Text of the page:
This was like the old days.
Except for the empty seats and lack of atmosphere.
The final score at StubHub Center was 30-13 with enough big plays during the romp that Pacific Beach would have heard the roars if this game was played where it should have been.
Instead, the kids at neighboring Cal State Dominguez Hills were able to study unfettered for their upcoming finals.
The Redskins (5-8) are dreadful enough that their West Coast faithful couldn’t be inspired to pay a couple hundred bucks to come out and see them in the NFL’s most intimate setting. (To be fair, the Redskins were just in L.A. two months ago to play the Rams.)
Where early games in this temporary home of the Chargers were farcical in the number of and noise created by opposing fans, Sunday was illustrative of what happens when the visitors’ fans don’t show up in such large number.
Basically, nothing happens.
The experience is at times like watching football with a bunch of people simultaneously playing the “quiet game.”
It’s not just about the size of the venue, either. Of course, 68,000 are going to be louder than 25,000. It’s the quiet. A small crowd can still be into a game and make its presence felt.
Tyrell Williams’ 75-yard touchdown reception on the only play of a second-quarter drive was appreciated, tepidly.
Kyle Emmanuel’s interception off a drop/deflection by cornerback Trevor Williams created some noise.
But never did the crowd roar in a way that shook the place. More in a way that made you shake your head.
“Yeah,” Philip Rivers said. “It would have been awesome.”
The question the Chargers quarterback was replying to was about what it would have been like in San Diego for a game of this magnitude that went the way it did.
Rivers often lauded Qualcomm Stadium as among the best home fields in the NFL when the Chargers were winning.
Thing is, this is where he and his teammates are. And they’re fine with it, sure as Dean Spanos is still cashing the big checks. After a period of feeling sorry for themselves early, Chargers players are just winning now.
“I think we got all that out of our system,” Rivers said. “I don’t think it fazes us at all.”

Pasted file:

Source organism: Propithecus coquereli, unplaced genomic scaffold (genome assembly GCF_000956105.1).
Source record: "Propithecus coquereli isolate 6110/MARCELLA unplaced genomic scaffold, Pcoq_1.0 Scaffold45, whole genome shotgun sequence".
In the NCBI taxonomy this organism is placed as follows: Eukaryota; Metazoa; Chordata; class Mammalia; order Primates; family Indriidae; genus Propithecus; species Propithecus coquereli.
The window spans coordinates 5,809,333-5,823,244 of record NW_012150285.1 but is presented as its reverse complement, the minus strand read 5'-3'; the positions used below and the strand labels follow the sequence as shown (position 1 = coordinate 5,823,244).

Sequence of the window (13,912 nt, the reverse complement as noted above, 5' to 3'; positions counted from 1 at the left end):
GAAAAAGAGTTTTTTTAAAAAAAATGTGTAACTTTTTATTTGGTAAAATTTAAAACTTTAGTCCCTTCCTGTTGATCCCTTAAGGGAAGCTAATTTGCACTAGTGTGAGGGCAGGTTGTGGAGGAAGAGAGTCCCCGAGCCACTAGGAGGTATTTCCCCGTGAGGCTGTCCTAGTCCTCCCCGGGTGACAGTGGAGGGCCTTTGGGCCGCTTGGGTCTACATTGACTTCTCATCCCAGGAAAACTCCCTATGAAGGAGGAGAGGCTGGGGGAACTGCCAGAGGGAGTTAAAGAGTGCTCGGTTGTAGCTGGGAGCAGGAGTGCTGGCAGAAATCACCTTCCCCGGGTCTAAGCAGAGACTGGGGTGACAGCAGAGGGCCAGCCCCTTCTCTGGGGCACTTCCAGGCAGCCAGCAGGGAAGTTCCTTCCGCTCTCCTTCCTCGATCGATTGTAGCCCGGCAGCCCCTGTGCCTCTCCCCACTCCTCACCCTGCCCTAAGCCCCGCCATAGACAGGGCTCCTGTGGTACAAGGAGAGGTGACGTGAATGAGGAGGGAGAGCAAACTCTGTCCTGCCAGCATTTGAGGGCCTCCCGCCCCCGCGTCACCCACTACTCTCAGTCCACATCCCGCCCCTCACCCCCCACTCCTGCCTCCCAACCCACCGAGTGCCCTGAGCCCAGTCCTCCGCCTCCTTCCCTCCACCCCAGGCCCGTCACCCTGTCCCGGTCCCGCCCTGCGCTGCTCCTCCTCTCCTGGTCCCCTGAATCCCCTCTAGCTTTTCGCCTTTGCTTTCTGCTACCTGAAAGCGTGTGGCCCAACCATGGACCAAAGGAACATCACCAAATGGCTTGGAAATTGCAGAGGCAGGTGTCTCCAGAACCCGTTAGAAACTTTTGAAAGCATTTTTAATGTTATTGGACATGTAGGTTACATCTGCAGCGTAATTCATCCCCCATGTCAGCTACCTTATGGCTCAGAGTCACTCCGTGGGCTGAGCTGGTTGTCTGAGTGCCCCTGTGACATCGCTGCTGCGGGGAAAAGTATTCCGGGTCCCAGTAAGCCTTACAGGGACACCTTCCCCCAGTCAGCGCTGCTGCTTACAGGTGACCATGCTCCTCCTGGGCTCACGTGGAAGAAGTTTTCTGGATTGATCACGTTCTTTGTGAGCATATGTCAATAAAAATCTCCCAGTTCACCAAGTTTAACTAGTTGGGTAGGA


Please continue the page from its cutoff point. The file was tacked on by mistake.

It’s true. The L.A. Chargers have won four in a row and seven of their last nine. They play Saturday at Kansas City, the team with which they are tied for first in the AFC West.
The entire tenor of the season has changed. The Chargers have gone from 0-4 and then 3-6 and still way out to 7-6 and right in the thick of it.
And so few here care it is tempting to say no one does.
This is not bitterness. This is truth. (Truth sometimes just happens to taste like a grapefruit drizzled with lemon juice basted in vinegar.)
If this game — with the Chargers tied for first place with four games left in the season — was played at Qualcomm Stadium at any point up until the Spanos family pointed one foot headed north, it would have left all in attendance shaking from the shaking.
Remember that? No current Chargers besides Rivers and Antonio Gates were around. The rest of them point to sparse crowds and those infused with enemy colors the past few seasons.
But the Q rocked when the Chargers were rolling.
If you had stopped to think about it at the time, you would have wondered if you were in danger, if concrete was going to start to rain in the old place.
But who stopped to think?
Close your eyes all these years later, you can still hear the chants.
“You can’t run!”
All the noise. The rumbling.
Close your eyes at StubHub Center, you might fall asleep.
This isn’t unique to the Chargers. It’s not because L.A. hates the Chargers or is not interested in them specifically.
Los Angeles isn’t interested in much if it isn’t Dodgers or Lakers or the alma mater-specific passion for USC and UCLA.
If the San Diego Chargers were playing a game for first place in Kansas City, San Diego would be beside itself this week.
You wouldn’t leave the house without seeing blue and gold. There would be conversations in grocery lines and around cubicles and on cul de sacs.
In L.A. and Orange County this week, whatever the Ball family is doing, USC’s bowl practice, Shohei Ohtani (that stings), the Dodgers’ winter meetings machinations and traffic on the 5, 405, 101, 710, 110 and 91 will come before any acknowledgment of the Chargers.
Saturday’s game at Arrowhead Stadium will certainly garner a bigger rating in San Diego than that in the L.A. market, though the size of the populace will likely mean more people in L.A. watch the game.
Whatever the numbers, it will be a bigger deal south of San Clemente.
There remain many Chargers fans in San Diego. And maybe hate watching can be revived for the day with a bunch of San Diegans conflicted between being happy for Rivers possibly getting another shot at the postseason but wanting Dean Spanos’ team to crumble.
There is at least a decent chance that happens.
The last time the Chargers were above .500 at this point, they choked.
It was 2014, and they went from 8-4 and in control of the AFC wild card race to 9-7 and out of the postseason.
In 2011, three straight victories got them to 7-7 and one spot out of a playoff berth. A Christmas Eve loss at Detroit eliminated them.
In 2010, they won five of six and two straight to get to 8-6, within a game of division-leading Kansas City. A Week 16 loss at Cincinnati was the end of that.
But this team looks a more like older times — when December runs made for January football. Rivers is hot. Allen and Williams are filling the roles of Keenan McCardell, Chris Chambers, Vincent Jackson and Malcom Floyd. A young, talented defense recalls those led by Shawne Merriman and Shaun Phillips. (No one is filling LaDainian Tomlinson’s part, though he is on the sideline for every home game as a member of the Chargers front office.)
“There’s a neat dimension to this team,” Rivers said. “It’s just a little bit of a quiet cocky confidence.”
Quiet. That’s appropriate.